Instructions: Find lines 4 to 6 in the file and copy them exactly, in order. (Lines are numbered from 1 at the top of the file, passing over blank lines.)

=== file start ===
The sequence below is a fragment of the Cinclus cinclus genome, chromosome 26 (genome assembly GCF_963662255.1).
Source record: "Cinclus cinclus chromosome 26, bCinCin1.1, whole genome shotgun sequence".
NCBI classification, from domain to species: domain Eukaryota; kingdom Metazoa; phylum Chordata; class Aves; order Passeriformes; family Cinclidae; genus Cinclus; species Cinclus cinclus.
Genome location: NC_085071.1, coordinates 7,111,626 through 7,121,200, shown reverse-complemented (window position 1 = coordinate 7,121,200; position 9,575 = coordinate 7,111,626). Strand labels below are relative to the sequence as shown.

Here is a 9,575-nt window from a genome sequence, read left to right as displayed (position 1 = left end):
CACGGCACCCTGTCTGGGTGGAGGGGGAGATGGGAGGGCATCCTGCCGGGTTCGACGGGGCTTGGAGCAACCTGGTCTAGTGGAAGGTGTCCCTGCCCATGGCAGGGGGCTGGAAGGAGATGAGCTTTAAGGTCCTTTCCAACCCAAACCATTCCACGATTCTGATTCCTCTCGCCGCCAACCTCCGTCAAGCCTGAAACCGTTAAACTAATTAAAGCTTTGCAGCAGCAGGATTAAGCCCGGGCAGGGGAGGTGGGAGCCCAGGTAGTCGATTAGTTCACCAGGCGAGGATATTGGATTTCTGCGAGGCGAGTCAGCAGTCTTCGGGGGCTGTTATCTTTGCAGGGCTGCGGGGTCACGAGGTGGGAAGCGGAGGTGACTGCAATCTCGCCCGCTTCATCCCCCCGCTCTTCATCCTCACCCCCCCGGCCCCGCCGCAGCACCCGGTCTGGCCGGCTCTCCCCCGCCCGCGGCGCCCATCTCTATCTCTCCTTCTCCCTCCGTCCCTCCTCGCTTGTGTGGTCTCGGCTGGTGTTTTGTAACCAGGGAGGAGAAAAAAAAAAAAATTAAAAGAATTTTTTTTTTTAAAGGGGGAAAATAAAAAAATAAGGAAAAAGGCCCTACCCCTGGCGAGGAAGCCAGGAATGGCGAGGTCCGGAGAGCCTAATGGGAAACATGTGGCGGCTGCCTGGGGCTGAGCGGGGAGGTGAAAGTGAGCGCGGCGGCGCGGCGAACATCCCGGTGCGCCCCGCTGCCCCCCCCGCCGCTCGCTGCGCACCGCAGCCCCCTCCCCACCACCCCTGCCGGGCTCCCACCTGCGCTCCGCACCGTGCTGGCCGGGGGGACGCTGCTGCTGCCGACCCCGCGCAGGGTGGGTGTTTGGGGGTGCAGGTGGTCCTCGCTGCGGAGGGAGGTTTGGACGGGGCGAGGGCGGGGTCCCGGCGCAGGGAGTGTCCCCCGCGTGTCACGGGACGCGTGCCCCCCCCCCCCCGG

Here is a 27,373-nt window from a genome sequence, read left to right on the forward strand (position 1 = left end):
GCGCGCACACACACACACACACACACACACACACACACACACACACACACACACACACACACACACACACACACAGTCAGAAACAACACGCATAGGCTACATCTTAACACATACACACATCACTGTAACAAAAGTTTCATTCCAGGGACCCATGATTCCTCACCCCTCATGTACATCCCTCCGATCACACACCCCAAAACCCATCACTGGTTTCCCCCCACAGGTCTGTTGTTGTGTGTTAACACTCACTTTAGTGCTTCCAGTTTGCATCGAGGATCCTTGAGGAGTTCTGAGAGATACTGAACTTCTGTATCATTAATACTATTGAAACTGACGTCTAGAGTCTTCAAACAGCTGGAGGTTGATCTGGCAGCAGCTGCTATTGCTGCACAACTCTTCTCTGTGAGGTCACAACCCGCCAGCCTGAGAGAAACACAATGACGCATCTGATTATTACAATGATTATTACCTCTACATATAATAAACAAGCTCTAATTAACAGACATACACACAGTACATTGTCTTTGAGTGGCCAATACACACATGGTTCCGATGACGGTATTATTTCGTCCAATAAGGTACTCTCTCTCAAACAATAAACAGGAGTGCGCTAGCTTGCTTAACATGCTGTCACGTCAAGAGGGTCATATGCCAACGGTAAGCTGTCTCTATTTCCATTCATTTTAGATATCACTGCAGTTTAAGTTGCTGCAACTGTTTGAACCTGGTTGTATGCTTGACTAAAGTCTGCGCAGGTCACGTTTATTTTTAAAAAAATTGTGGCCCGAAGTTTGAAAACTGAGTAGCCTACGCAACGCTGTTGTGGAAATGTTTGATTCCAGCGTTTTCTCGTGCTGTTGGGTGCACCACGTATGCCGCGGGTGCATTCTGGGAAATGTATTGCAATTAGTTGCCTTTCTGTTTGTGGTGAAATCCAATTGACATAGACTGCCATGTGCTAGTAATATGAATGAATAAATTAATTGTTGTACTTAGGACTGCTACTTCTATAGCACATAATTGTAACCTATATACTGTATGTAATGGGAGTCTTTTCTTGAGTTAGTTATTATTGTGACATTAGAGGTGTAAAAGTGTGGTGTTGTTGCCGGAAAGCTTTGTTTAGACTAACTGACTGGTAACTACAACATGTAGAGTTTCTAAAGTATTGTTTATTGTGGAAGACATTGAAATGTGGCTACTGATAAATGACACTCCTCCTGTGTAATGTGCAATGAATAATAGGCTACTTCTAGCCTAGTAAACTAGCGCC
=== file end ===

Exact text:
Genome location: NC_085071.1, coordinates 7,111,626 through 7,121,200, shown reverse-complemented (window position 1 = coordinate 7,121,200; position 9,575 = coordinate 7,111,626). Strand labels below are relative to the sequence as shown.

Here is a 9,575-nt window from a genome sequence, read left to right as displayed (position 1 = left end):
CACGGCACCCTGTCTGGGTGGAGGGGGAGATGGGAGGGCATCCTGCCGGGTTCGACGGGGCTTGGAGCAACCTGGTCTAGTGGAAGGTGTCCCTGCCCATGGCAGGGGGCTGGAAGGAGATGAGCTTTAAGGTCCTTTCCAACCCAAACCATTCCACGATTCTGATTCCTCTCGCCGCCAACCTCCGTCAAGCCTGAAACCGTTAAACTAATTAAAGCTTTGCAGCAGCAGGATTAAGCCCGGGCAGGGGAGGTGGGAGCCCAGGTAGTCGATTAGTTCACCAGGCGAGGATATTGGATTTCTGCGAGGCGAGTCAGCAGTCTTCGGGGGCTGTTATCTTTGCAGGGCTGCGGGGTCACGAGGTGGGAAGCGGAGGTGACTGCAATCTCGCCCGCTTCATCCCCCCGCTCTTCATCCTCACCCCCCCGGCCCCGCCGCAGCACCCGGTCTGGCCGGCTCTCCCCCGCCCGCGGCGCCCATCTCTATCTCTCCTTCTCCCTCCGTCCCTCCTCGCTTGTGTGGTCTCGGCTGGTGTTTTGTAACCAGGGAGGAGAAAAAAAAAAAAATTAAAAGAATTTTTTTTTTTAAAGGGGGAAAATAAAAAAATAAGGAAAAAGGCCCTACCCCTGGCGAGGAAGCCAGGAATGGCGAGGTCCGGAGAGCCTAATGGGAAACATGTGGCGGCTGCCTGGGGCTGAGCGGGGAGGTGAAAGTGAGCGCGGCGGCGCGGCGAACATCCCGGTGCGCCCCGCTGCCCCCCCCGCCGCTCGCTGCGCACCGCAGCCCCCTCCCCACCACCCCTGCCGGGCTCCCACCTGCGCTCCGCACCGTGCTGGCCGGGGGGACGCTGCTGCTGCCGACCCCGCGCAGGGTGGGTGTTTGGGGGTGCAGGTGGTCCTCGCTGCGGAGGGAGGTTTGGACGGGGCGAGGGCGGGGTCCCGGCGCAGGGAGTGTCCCCCGCGTGTCACGGGACGCGTGCCCCCCCCCCCCCGG